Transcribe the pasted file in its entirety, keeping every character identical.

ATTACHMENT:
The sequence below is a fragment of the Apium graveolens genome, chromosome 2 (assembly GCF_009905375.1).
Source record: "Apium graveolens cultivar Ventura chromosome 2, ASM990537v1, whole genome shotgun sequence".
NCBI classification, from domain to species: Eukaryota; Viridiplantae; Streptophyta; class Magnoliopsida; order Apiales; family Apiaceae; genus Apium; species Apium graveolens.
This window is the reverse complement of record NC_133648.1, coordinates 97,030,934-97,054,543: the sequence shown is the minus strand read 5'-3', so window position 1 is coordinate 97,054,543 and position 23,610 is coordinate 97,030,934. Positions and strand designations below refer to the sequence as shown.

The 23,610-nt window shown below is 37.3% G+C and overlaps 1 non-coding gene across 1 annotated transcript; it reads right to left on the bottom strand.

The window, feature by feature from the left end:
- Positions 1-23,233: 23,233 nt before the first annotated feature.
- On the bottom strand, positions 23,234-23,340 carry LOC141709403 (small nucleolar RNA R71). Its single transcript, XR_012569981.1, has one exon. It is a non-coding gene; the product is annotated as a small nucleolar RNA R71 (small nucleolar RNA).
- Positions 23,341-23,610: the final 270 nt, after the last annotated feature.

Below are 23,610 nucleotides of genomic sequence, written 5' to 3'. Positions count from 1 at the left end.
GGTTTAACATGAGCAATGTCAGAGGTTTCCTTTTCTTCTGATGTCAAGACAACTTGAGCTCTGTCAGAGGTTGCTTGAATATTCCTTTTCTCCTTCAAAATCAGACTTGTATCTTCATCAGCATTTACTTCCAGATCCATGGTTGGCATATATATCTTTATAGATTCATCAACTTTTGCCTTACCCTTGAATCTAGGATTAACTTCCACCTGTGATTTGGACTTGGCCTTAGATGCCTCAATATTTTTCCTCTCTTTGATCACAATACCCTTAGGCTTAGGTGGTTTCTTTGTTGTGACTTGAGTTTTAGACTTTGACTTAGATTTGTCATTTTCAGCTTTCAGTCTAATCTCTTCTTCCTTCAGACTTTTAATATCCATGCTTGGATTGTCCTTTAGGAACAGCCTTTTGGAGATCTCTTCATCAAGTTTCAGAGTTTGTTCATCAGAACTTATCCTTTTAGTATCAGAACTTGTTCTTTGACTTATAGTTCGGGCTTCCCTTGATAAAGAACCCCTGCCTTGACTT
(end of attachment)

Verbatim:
The sequence below is a fragment of the Apium graveolens genome, chromosome 2 (assembly GCF_009905375.1).
Source record: "Apium graveolens cultivar Ventura chromosome 2, ASM990537v1, whole genome shotgun sequence".
NCBI classification, from domain to species: Eukaryota; Viridiplantae; Streptophyta; class Magnoliopsida; order Apiales; family Apiaceae; genus Apium; species Apium graveolens.
This window is the reverse complement of record NC_133648.1, coordinates 97,030,934-97,054,543: the sequence shown is the minus strand read 5'-3', so window position 1 is coordinate 97,054,543 and position 23,610 is coordinate 97,030,934. Positions and strand designations below refer to the sequence as shown.

The 23,610-nt window shown below is 37.3% G+C and overlaps 1 non-coding gene across 1 annotated transcript; it reads right to left on the bottom strand.

The window, feature by feature from the left end:
- Positions 1-23,233: 23,233 nt before the first annotated feature.
- On the bottom strand, positions 23,234-23,340 carry LOC141709403 (small nucleolar RNA R71). Its single transcript, XR_012569981.1, has one exon. It is a non-coding gene; the product is annotated as a small nucleolar RNA R71 (small nucleolar RNA).
- Positions 23,341-23,610: the final 270 nt, after the last annotated feature.

Below are 23,610 nucleotides of genomic sequence, written 5' to 3'. Positions count from 1 at the left end.
GGTTTAACATGAGCAATGTCAGAGGTTTCCTTTTCTTCTGATGTCAAGACAACTTGAGCTCTGTCAGAGGTTGCTTGAATATTCCTTTTCTCCTTCAAAATCAGACTTGTATCTTCATCAGCATTTACTTCCAGATCCATGGTTGGCATATATATCTTTATAGATTCATCAACTTTTGCCTTACCCTTGAATCTAGGATTAACTTCCACCTGTGATTTGGACTTGGCCTTAGATGCCTCAATATTTTTCCTCTCTTTGATCACAATACCCTTAGGCTTAGGTGGTTTCTTTGTTGTGACTTGAGTTTTAGACTTTGACTTAGATTTGTCATTTTCAGCTTTCAGTCTAATCTCTTCTTCCTTCAGACTTTTAATATCCATGCTTGGATTGTCCTTTAGGAACAGCCTTTTGGAGATCTCTTCATCAAGTTTCAGAGTTTGTTCATCAGAACTTATCCTTTTAGTATCAGAACTTGTTCTTTGACTTATAGTTCGGGCTTCCCTTGATAAAGAACCCCTGCCTTGACTT